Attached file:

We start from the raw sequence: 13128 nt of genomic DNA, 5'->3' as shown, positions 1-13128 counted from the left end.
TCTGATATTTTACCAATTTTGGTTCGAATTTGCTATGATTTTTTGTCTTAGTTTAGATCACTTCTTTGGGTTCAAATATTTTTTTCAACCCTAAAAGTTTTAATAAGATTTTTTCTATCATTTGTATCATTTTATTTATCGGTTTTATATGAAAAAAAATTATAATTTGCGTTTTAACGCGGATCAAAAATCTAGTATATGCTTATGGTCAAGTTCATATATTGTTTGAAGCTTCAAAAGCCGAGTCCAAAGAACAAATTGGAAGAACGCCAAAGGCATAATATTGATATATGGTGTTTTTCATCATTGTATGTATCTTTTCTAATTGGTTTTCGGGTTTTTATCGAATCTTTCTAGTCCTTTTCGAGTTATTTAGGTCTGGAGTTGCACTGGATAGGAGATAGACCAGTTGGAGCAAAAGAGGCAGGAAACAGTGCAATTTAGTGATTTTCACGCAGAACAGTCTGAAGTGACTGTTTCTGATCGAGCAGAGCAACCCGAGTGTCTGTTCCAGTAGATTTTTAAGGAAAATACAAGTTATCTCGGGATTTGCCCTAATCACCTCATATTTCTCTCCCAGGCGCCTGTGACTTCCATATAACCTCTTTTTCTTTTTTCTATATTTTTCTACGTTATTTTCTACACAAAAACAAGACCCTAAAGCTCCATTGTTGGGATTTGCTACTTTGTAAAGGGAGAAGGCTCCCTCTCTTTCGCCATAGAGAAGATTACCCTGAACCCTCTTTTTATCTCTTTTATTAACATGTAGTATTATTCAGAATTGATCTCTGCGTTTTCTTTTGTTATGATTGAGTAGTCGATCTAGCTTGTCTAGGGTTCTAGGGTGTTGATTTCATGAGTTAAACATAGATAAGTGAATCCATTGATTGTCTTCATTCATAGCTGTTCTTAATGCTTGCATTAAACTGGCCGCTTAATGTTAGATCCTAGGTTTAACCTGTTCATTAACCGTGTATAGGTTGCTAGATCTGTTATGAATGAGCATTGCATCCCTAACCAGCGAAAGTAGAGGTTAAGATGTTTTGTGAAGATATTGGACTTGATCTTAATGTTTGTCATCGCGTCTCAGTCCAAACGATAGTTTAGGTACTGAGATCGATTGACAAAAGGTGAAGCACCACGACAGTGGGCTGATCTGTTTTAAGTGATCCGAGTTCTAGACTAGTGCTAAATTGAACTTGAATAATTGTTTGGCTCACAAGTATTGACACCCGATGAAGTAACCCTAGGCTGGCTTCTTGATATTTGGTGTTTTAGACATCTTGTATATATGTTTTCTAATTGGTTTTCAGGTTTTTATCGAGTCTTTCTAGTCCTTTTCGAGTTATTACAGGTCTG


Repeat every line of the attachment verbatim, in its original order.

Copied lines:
We start from the raw sequence: 13128 nt of genomic DNA, 5'->3' as shown, positions 1-13128 counted from the left end.
TCTGATATTTTACCAATTTTGGTTCGAATTTGCTATGATTTTTTGTCTTAGTTTAGATCACTTCTTTGGGTTCAAATATTTTTTTCAACCCTAAAAGTTTTAATAAGATTTTTTCTATCATTTGTATCATTTTATTTATCGGTTTTATATGAAAAAAAATTATAATTTGCGTTTTAACGCGGATCAAAAATCTAGTATATGCTTATGGTCAAGTTCATATATTGTTTGAAGCTTCAAAAGCCGAGTCCAAAGAACAAATTGGAAGAACGCCAAAGGCATAATATTGATATATGGTGTTTTTCATCATTGTATGTATCTTTTCTAATTGGTTTTCGGGTTTTTATCGAATCTTTCTAGTCCTTTTCGAGTTATTTAGGTCTGGAGTTGCACTGGATAGGAGATAGACCAGTTGGAGCAAAAGAGGCAGGAAACAGTGCAATTTAGTGATTTTCACGCAGAACAGTCTGAAGTGACTGTTTCTGATCGAGCAGAGCAACCCGAGTGTCTGTTCCAGTAGATTTTTAAGGAAAATACAAGTTATCTCGGGATTTGCCCTAATCACCTCATATTTCTCTCCCAGGCGCCTGTGACTTCCATATAACCTCTTTTTCTTTTTTCTATATTTTTCTACGTTATTTTCTACACAAAAACAAGACCCTAAAGCTCCATTGTTGGGATTTGCTACTTTGTAAAGGGAGAAGGCTCCCTCTCTTTCGCCATAGAGAAGATTACCCTGAACCCTCTTTTTATCTCTTTTATTAACATGTAGTATTATTCAGAATTGATCTCTGCGTTTTCTTTTGTTATGATTGAGTAGTCGATCTAGCTTGTCTAGGGTTCTAGGGTGTTGATTTCATGAGTTAAACATAGATAAGTGAATCCATTGATTGTCTTCATTCATAGCTGTTCTTAATGCTTGCATTAAACTGGCCGCTTAATGTTAGATCCTAGGTTTAACCTGTTCATTAACCGTGTATAGGTTGCTAGATCTGTTATGAATGAGCATTGCATCCCTAACCAGCGAAAGTAGAGGTTAAGATGTTTTGTGAAGATATTGGACTTGATCTTAATGTTTGTCATCGCGTCTCAGTCCAAACGATAGTTTAGGTACTGAGATCGATTGACAAAAGGTGAAGCACCACGACAGTGGGCTGATCTGTTTTAAGTGATCCGAGTTCTAGACTAGTGCTAAATTGAACTTGAATAATTGTTTGGCTCACAAGTATTGACACCCGATGAAGTAACCCTAGGCTGGCTTCTTGATATTTGGTGTTTTAGACATCTTGTATATATGTTTTCTAATTGGTTTTCAGGTTTTTATCGAGTCTTTCTAGTCCTTTTCGAGTTATTACAGGTCTG